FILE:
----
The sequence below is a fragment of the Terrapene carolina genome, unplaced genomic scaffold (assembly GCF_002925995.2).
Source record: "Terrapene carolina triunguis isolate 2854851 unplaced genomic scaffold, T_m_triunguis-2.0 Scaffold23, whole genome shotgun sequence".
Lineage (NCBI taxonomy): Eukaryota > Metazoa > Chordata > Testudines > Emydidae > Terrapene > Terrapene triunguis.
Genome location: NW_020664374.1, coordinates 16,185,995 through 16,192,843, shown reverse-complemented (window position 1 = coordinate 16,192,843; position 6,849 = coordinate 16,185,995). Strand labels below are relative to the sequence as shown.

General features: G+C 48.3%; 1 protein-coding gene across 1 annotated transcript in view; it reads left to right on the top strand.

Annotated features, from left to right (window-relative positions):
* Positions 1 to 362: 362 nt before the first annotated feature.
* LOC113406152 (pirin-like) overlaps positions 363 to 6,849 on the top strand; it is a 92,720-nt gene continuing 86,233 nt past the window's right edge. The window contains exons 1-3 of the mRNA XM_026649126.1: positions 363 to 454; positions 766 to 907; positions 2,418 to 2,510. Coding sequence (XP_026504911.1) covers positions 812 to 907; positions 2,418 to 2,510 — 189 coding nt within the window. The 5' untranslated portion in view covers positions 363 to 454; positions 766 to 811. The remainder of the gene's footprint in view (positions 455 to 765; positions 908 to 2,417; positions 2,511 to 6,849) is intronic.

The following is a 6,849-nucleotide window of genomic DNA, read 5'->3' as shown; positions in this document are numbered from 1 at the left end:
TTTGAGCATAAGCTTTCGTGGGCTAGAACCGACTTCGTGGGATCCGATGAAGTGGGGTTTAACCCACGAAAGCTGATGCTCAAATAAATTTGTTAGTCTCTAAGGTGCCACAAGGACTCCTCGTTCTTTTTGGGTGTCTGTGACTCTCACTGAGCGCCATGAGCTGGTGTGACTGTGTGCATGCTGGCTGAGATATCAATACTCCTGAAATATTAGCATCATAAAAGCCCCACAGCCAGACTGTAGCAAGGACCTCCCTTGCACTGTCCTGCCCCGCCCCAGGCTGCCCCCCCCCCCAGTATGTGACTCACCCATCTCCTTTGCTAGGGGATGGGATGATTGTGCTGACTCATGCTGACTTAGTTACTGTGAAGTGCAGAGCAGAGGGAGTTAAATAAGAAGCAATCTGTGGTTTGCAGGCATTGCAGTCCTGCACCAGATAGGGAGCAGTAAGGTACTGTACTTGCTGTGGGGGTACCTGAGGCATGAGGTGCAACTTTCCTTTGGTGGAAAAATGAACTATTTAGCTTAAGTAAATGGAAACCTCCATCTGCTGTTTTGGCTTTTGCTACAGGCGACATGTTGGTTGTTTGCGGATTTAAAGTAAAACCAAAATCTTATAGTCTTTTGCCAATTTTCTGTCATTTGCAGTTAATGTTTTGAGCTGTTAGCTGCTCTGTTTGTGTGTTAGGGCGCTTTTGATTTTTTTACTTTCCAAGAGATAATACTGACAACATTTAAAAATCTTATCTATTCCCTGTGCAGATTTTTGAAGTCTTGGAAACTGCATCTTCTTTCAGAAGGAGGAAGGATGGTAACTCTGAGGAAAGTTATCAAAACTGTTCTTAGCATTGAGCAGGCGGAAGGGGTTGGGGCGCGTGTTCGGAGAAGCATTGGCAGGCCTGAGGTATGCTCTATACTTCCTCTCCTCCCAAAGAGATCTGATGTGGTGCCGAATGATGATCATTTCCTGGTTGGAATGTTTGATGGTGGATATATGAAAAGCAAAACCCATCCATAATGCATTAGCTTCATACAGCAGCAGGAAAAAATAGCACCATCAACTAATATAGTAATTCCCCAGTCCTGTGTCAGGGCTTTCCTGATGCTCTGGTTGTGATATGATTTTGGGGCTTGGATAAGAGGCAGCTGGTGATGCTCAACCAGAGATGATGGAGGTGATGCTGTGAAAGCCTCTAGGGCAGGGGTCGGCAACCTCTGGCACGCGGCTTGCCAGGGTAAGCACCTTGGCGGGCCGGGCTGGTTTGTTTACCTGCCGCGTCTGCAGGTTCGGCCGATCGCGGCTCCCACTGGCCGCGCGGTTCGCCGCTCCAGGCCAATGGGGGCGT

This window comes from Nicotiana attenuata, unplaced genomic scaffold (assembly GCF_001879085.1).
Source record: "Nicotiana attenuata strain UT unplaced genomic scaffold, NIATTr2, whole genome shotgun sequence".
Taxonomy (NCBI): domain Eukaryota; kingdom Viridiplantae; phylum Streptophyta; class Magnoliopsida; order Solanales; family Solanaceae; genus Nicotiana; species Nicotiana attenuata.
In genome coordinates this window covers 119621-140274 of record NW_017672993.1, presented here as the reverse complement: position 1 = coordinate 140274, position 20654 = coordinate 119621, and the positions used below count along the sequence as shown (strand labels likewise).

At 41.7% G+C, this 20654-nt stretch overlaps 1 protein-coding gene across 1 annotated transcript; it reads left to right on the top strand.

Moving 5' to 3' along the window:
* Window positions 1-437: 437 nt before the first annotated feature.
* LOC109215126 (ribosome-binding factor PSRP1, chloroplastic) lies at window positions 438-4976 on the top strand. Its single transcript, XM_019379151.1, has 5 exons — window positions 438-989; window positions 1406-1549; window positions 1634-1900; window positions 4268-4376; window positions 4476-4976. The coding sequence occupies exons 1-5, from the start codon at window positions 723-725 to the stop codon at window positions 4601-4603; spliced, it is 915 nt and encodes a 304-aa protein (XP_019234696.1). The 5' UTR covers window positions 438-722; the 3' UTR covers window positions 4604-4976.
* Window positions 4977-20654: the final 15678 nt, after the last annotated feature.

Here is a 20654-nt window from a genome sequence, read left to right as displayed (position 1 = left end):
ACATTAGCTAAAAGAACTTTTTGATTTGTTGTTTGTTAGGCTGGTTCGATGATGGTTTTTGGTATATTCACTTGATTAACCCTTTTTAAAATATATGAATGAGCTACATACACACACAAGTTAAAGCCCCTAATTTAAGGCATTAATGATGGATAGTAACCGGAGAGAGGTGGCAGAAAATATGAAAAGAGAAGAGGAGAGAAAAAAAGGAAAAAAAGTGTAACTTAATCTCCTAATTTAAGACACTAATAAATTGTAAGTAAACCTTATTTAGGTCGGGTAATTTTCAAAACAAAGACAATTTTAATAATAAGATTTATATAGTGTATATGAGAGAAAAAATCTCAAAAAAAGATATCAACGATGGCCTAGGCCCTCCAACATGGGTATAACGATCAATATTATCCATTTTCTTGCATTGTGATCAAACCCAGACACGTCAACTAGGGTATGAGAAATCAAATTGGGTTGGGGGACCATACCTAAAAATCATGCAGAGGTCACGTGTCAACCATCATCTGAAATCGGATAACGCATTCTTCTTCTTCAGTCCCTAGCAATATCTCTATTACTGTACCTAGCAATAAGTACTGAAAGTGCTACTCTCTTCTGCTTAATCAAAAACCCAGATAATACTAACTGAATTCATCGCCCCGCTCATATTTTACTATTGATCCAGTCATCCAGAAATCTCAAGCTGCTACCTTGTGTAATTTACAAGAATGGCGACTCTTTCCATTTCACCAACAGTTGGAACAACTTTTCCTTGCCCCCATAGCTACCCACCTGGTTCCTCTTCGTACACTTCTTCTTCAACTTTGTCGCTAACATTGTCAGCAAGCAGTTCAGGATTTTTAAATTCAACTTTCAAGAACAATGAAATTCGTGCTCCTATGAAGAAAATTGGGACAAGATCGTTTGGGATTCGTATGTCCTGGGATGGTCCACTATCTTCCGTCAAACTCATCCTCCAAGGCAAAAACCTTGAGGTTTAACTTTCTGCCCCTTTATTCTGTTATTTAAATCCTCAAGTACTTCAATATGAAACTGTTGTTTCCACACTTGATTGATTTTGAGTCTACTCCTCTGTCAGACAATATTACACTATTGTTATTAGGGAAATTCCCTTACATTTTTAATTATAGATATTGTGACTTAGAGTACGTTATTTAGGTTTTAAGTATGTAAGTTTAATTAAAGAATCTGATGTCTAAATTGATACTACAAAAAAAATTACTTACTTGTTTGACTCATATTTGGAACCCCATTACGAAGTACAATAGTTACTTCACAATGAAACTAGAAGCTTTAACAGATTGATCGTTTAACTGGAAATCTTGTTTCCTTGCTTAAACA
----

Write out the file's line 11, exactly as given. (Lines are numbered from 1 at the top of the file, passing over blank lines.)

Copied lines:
This window comes from Nicotiana attenuata, unplaced genomic scaffold (assembly GCF_001879085.1).